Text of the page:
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Taking on a Disease That Can't Be Ignored

June 22, 2023    Posted by: Eli Lilly and Company

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How much can change in the span of ten years? For people living with a chronic disease, a decade can feel like a long time.

When the American Medical Association (AMA) recognized obesity as a disease in June 2013, there was hope for people living with obesity.

Hope that they’d be diagnosed and cared for without stigma or shame. Hope that we’d start to see fewer people living with the disease. And hope that as a society, obesity treatment barriers would be removed.

So, how much progress have we actually made in the last 10 years since obesity was recognized as a disease by the AMA? There has been one major step in the right direction: we made notable advances in obesity science.

But some things remain the same in obesity.1 Our culture continues to perpetuate inaccurate ideas about obesity and managing excess weight.

Obesity is still often falsely portrayed as a lifestyle choice and a matter of willpower. The cultural content sometimes shared about obesity fuels stigma. And, those perspectives stand in the way of our progress. When obesity is portrayed like this, we lose sight of the fact that obesity is a serious chronic disease.

Many of these cultural misconceptions were highlighted in our recent OBSERVE study. The results show that participants, including patients, health care providers and employers still have misconceptions about the disease. Many think obesity is a self-modifiable lifestyle condition rather than a long-term disease, and they demonstrated a lack of understanding that impacts care.2-3

Obesity requires medical interventions and management in the same way we treat other chronic diseases. More people need to know obesity is often driven by forces outside of a person's control and the result of complex biological, genetic and environmental factors.4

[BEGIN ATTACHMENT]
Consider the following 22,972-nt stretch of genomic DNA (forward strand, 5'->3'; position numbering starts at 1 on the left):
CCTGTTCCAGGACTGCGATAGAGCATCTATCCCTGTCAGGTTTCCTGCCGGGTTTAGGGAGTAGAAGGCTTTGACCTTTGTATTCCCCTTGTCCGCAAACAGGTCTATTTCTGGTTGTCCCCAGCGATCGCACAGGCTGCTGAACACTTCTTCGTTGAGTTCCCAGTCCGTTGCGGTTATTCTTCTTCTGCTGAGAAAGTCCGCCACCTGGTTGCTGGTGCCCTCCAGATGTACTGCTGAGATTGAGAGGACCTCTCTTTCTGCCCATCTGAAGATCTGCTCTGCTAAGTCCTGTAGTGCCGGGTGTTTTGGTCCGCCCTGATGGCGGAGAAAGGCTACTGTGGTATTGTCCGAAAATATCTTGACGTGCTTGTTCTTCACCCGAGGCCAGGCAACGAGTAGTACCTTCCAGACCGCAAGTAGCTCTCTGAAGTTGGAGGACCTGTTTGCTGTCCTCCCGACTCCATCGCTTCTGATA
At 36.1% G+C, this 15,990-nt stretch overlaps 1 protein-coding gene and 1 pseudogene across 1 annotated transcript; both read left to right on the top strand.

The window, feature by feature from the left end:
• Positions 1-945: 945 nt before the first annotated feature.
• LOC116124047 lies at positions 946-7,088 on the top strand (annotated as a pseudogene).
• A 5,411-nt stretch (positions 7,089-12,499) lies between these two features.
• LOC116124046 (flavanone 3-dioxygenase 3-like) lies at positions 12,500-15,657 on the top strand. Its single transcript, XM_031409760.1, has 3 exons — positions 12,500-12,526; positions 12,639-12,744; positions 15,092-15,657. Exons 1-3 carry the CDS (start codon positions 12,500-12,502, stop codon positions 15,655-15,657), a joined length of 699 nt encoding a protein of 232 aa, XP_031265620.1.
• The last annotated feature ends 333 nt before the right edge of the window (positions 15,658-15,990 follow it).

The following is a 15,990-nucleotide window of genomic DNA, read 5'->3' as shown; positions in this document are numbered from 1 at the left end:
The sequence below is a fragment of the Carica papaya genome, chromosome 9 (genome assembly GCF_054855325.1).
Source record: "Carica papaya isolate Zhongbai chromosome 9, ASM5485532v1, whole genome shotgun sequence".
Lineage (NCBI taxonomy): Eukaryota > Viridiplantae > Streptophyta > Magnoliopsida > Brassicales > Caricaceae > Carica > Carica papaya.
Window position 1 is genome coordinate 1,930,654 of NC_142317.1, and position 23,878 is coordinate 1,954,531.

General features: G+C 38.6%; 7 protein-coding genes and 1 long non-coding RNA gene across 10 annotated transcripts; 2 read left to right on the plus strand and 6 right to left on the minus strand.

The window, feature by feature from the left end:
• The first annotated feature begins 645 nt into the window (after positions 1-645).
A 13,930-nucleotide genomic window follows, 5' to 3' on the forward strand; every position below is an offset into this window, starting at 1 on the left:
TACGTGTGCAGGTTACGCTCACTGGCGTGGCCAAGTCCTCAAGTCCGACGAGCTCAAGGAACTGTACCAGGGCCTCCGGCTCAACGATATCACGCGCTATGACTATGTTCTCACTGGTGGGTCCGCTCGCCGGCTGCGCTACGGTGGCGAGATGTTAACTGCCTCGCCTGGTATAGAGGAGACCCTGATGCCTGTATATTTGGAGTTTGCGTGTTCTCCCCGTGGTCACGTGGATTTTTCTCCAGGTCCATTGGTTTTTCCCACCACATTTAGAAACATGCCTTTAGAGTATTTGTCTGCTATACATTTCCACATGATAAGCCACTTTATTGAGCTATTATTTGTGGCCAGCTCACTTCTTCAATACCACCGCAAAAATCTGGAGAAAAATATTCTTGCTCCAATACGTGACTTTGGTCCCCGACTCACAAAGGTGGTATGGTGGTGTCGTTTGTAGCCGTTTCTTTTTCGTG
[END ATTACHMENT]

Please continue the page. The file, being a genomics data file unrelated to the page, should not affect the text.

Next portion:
And obesity has significant health implications.5 People living with the disease are at increased risk for developing more than 200 other medical conditions including hypertension, diabetes and cancer. It also contributes to a shorter life expectancy and lower quality of life, often driven by mental health issues like depression and anxiety.6-8

Getting obesity right matters. There’s still a lot of work to be done to change how obesity is understood, diagnosed and treated.

We need to remain focused on the whole person and the impact of this disease. People living with obesity deserve action, not just hope. The stakes are too high to let another 10 years go by without more change.


1. Joanna MacEwan, Hong Kan, Kevin Chiu, Jiat Ling Poon, Shraddha Shinde, Nadia N. Ahmad, Antiobesity Medication Use Among Overweight and Obese Adults in the United States: 2015–2018, Endocrine Practice.

2. Ard J, Kaplan LM, Dunn J, et al. Pharmacotherapy Use in Obesity Care: Divergence among Health Care Providers and Persons with Obesity. Poster presented at ObesityWeek® 2021; November 1-5, 2021.

3. Kaplan LM, Kumar RB, Kahan S, et al. Perspectives of anti-obesity medication use among persons with obesity and health care providers. Poster presented at ObesityWeek® 2021; November 1-5, 2021.

4. Causes of obesity. CDC. Updated March 21, 2022. Accessed February 28, 2023. 2. Mahmoud AM. Int J Mol Sci. 2022;23(3):1341. doi:10.3390/ijms23031341

5. Sarma S, Sockalingam S, Dash S. Obesity as a multisystem disease: trends in obesity rates and obesity-related complications. Diabetes Obes Metab. 2021;23(Suppl 1):3-16.

6. Waters H, Graf M. Milken Institute. Accessed November 17, 2022. American Obesity Crisis: The Health and Economic Costs (

7. Obesity Medicine Association. Accessed November 17, 2022.

8. Obesity Medicine Association. Accessed November 17, 2022.